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I've had a fair amount of interest in Empire, particularly because they featured former Sabbath vocalist Tony Martin at the helm and had put together a sound that is pretty close to the late 80s era that said band had a good run of more melodic and epic sounding material. They have something of a super-group status when accounting for bassist Neil Murray and drummer Mike Terrana being in congress, though they've thankfully managed to avoid the common trap among such outfits by allowing clashing egos to get in the way of a consistent sound. With the exodus of Martin from the fold now, this band has become the sanctuary of a somewhat younger veteran in Doogie White, who came fresh off of becoming the latest statistic in Yngwie Malmsteen's growing list of former lead vocalists. His somewhat grittier, bluesy, semi-Dio oriented style contrasts with Martin's; but is still quite conducive to Empire's somewhat modern revisiting of old school heavy metal.
Happily enough, the end result of "Chasing Shadows", the fourth studio effort of this outfit, is a fairly solid one. Guitarist and principle songwriter Rolf Munkes has an uncanny knack for translating the older dogmas of Deep Purple, Rainbow, and Sabbath into a modern production so as to avoid the overtly fanfare oriented pomp of Hammerfall and Dream Evil, while also steering clear of sounding like a complete throwback the way that Axel Rudi Pell tends to. His riffs tend to drive the songs almost as much as Doogie's roaring vocals do, shifting back and forth from being elaborate and simply providing a thudding bottom end to a doom oriented slower song in the ilk of "The Eternal Idol". Perhaps the best example of the former approach that can be thrown out is the speed track "The Alter", which features a set of flowing signature lead riffs out of the Iron Maiden department and a driving gallop trading places with a steady double bass drive that would make Judas Priest proud. When put up against a series of slower, heavier metallic anthems such as "Chasing Shadows" and "Child Of The Light", the contrast is almost big enough to make it sound like two separate projects with the same producer save the constant presence of White's dominant vocal lines.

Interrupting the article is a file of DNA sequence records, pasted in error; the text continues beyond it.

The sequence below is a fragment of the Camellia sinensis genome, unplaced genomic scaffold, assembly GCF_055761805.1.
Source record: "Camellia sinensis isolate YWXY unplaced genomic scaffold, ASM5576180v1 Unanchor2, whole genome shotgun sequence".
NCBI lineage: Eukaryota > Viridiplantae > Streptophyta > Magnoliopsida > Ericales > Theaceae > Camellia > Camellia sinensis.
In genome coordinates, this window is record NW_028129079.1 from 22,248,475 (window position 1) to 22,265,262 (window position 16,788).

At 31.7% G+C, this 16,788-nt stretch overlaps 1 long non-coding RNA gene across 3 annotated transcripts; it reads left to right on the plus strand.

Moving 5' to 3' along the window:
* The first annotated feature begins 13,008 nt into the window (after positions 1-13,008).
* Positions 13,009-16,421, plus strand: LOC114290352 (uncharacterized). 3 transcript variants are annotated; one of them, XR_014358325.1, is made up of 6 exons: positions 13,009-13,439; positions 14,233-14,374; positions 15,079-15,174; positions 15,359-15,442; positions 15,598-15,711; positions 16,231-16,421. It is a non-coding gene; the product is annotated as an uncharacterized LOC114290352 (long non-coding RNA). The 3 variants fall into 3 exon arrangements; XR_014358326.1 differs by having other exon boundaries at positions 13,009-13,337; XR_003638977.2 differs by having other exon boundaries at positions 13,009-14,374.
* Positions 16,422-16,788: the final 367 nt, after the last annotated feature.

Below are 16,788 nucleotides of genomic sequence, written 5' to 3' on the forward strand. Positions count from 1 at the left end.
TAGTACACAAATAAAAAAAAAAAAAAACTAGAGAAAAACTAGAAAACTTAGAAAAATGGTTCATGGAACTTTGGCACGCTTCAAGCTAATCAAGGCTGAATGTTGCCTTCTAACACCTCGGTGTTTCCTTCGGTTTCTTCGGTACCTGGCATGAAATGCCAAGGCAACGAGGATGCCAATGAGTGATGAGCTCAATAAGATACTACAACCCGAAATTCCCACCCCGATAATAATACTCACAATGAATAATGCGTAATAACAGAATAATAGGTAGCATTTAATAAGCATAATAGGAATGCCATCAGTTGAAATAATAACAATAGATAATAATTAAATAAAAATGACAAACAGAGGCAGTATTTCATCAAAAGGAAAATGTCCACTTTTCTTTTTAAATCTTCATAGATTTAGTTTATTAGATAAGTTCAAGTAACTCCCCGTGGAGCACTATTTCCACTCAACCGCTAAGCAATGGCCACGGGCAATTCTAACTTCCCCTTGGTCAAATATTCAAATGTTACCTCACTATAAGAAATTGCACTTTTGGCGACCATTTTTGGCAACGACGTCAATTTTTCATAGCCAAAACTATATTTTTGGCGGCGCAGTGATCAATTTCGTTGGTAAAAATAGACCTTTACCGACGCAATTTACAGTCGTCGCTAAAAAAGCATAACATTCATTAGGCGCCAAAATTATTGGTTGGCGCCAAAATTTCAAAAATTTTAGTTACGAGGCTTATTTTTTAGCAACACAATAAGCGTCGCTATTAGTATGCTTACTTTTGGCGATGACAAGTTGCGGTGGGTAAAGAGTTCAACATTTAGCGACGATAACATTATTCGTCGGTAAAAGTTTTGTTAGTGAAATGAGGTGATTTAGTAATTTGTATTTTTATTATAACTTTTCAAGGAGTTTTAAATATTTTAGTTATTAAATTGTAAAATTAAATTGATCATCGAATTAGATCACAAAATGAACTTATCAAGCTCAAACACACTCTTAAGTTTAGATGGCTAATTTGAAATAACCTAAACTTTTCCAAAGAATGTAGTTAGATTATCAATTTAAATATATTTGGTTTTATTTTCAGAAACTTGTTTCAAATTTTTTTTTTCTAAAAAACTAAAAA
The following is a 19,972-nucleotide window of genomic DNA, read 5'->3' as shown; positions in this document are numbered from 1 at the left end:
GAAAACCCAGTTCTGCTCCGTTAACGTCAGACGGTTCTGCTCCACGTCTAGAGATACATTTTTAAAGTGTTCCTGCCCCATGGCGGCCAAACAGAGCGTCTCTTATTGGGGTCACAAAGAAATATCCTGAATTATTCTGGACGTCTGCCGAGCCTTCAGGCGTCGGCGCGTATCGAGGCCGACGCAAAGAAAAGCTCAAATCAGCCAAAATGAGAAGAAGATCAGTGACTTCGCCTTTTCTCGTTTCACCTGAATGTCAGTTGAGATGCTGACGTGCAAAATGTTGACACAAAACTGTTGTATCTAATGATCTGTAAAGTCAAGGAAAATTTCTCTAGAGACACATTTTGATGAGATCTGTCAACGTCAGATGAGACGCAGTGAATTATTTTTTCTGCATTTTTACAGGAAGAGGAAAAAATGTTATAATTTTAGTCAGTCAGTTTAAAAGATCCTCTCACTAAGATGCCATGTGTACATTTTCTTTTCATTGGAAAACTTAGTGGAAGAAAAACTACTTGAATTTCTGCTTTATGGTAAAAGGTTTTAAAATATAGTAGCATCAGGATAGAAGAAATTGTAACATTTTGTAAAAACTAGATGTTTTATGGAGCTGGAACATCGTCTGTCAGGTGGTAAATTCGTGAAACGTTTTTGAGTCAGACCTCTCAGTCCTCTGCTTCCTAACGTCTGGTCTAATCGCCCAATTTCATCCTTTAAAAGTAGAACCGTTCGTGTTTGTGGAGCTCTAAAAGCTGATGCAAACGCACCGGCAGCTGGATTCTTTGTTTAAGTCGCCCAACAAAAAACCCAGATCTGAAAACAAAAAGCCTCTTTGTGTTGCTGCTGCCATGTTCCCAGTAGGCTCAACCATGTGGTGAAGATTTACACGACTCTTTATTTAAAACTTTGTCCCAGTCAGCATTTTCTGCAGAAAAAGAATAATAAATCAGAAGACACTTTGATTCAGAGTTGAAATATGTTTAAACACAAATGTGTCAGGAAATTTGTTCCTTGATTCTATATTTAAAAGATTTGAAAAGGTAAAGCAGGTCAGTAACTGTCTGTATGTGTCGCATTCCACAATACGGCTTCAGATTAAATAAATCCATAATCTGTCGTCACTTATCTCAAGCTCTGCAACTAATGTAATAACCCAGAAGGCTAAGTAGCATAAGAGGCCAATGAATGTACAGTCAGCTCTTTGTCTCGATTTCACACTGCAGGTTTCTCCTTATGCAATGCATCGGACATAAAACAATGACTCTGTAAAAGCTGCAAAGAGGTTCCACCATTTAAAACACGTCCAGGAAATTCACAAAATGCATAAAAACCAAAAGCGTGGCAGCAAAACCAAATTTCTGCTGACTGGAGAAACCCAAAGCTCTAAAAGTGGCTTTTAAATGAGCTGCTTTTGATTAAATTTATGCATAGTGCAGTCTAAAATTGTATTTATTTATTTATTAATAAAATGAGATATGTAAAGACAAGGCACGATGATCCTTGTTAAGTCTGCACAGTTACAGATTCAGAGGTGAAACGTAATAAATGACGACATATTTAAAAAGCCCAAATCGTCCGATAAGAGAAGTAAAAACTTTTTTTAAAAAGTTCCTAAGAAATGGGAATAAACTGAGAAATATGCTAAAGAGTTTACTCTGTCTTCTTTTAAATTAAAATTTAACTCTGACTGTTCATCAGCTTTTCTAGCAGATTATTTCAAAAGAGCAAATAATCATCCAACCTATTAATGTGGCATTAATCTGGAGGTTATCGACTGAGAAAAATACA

If there is a single gripe that I have about this album, it's that there aren't any all out classic songs on here that I can sink my cerebral teeth into and sing to myself after the CD has stopped spinning. In spite of the really big sounding production that would rival the latest Mystic Prophecy album in its heaviness, the competent and solid arrangement
driving each of these songs, Doogie White's heavily distinctive voice, and the varied approach to songwriting; every single song on here has a sort of tried and true but not much beyond attitude. Rocking offerings like "Angel And The Gambler" and "Mother, Father, Holy Ghost" are a good amount of fun and have pretty catchy choruses, but really wear thin after a couple listens due to sounding heavily similar to a number of songs out of Deep Purple and Dio a couple decades prior to this. Even the most distinctive and fun as hell speed metal cooker "Tahigwan Nights" can't help but remind me heavily of Sabbath's "Trashed", albeit without Ian Gillian's over-the-top vocal ad lib. Every single one of these songs could be heard back to back without need of skipping around, but there isn't a whole lot here that hasn't been heard before and with more intricate ideas.
If given the choice, I'd recommend going to Empire's previous efforts with Tony Martin, particularly to anyone who liked the era of Sabbath when both he and Neil Murray were sitting in for Ronnie James Dio and Geezer Butler. This is by no means a bad album, but it does wear itself out pretty quickly and has a pretty plain approach to it. Doogie White is the primary thing that this has going for it, and in comparison to his work with Rainbow and Malmsteen, this is actually a fairly restrained version of what he is capable of. But if anyone wants to hear what Dream Evil or Metalium would sound like with less speed and arena fanfare, this would be a worthwhile pick up.